In September of 2017, a category 5 hurricane, Maria, swept through Puerto Rico causing significant devastation. At the same time, Puerto Rico natives Dr. Aida Vientós-Plotts, and her colleague Dr. Willie Bidot, were completing their residencies at MU’s College of Veterinary Medicine in Small Animal Internal Medicine and Lab Animal Medicine, respectively. The doctors felt the need to take action to help those in their hometowns impacted by the natural disaster.

“We wanted to help as much as we could in the way that we knew we could,” said Vientós-Plotts. She explained that they were able to leverage the resources they had at Mizzou to serve the communities in need in Puerto Rico.

Dr. Vientós-Plotts was able to confirm that her and Dr. Bidot’s families were safe after hurricane Maria, though her mother had no power from September 2017 through February 2018. They then turned their attention to the other inhabitants of the island–animals, many of which were left without homes or were injured during the storm and subsequent flooding. Of particular concern was the increase in human cases of leptospirosis, which is a communicable disease that can be transmitted by domestic animals. Vientós-Plotts and Bidot reached out to veterinarians and medical supply companies for donations, supplies and vaccines. The two were able to see the donations distributed to those in need through their partnership with a local veterinarian who had knowledge of the areas that were heavily impacted by the disaster and had connections to local rescue organizations who could assist with the effort.

The high demand for veterinary supplies care and supplies did not diminish after relief efforts for hurricane Maria ended. Vientós-Plotts and Bidot established Veterinarians for Puerto Rico as a 501C-3 non-profit organization. The organization organized free clinics, fundraising events, and eventually partnered with the Humane Society of the United States (HSUS) in 2018. So far, in collaboration with HSUS and other organizations, they have been able to help nearly 30,000 animals for free.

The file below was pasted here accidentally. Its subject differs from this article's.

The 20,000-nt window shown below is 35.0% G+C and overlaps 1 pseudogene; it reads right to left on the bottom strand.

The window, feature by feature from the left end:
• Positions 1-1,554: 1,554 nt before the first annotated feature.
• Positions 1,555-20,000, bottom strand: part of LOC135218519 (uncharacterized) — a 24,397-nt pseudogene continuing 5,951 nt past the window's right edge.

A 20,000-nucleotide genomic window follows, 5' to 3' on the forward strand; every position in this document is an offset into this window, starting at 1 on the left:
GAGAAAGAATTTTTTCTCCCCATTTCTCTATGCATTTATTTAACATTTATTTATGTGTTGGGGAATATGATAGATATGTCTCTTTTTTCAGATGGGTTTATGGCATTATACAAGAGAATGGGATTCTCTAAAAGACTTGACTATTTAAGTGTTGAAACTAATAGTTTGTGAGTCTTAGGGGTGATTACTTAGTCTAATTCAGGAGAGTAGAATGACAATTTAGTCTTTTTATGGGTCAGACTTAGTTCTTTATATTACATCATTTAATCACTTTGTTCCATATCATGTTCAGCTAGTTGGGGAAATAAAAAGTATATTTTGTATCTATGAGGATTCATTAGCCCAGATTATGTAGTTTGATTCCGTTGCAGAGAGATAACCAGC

Vientós-Plotts notes that collaboration with those on the island was an important part of the success of Veterinarians for Puerto Rico. “We initially wanted to bring as much help as we could but then we realized that there were actually a lot of people that wanted to help that were already there,” she said. “Our mission has shifted more towards arming our veterinarians and technicians with the tools to provide those services in areas where it is not as accessible.” To facilitate this, they purchased a mobile clinic for the local veterinarians and technicians to use and make an impact locally. Not only did this approach help empower those in the community that wanted to make a difference, but Vientós-Plotts says that it gave herself and the team more time to focus on their primary jobs as veterinarians here in the states.

The efforts of Aida Vientós-Plotts and Willie Bidot is an excellent example of how researchers at Mizzou can utilize the skills and resources unique to their position to make a difference. Her experience highlights the importance of collaboration with communities during outreach efforts. “So it’s not just us doing something for Puerto Rico. We are giving other people the tools to do something for their country.”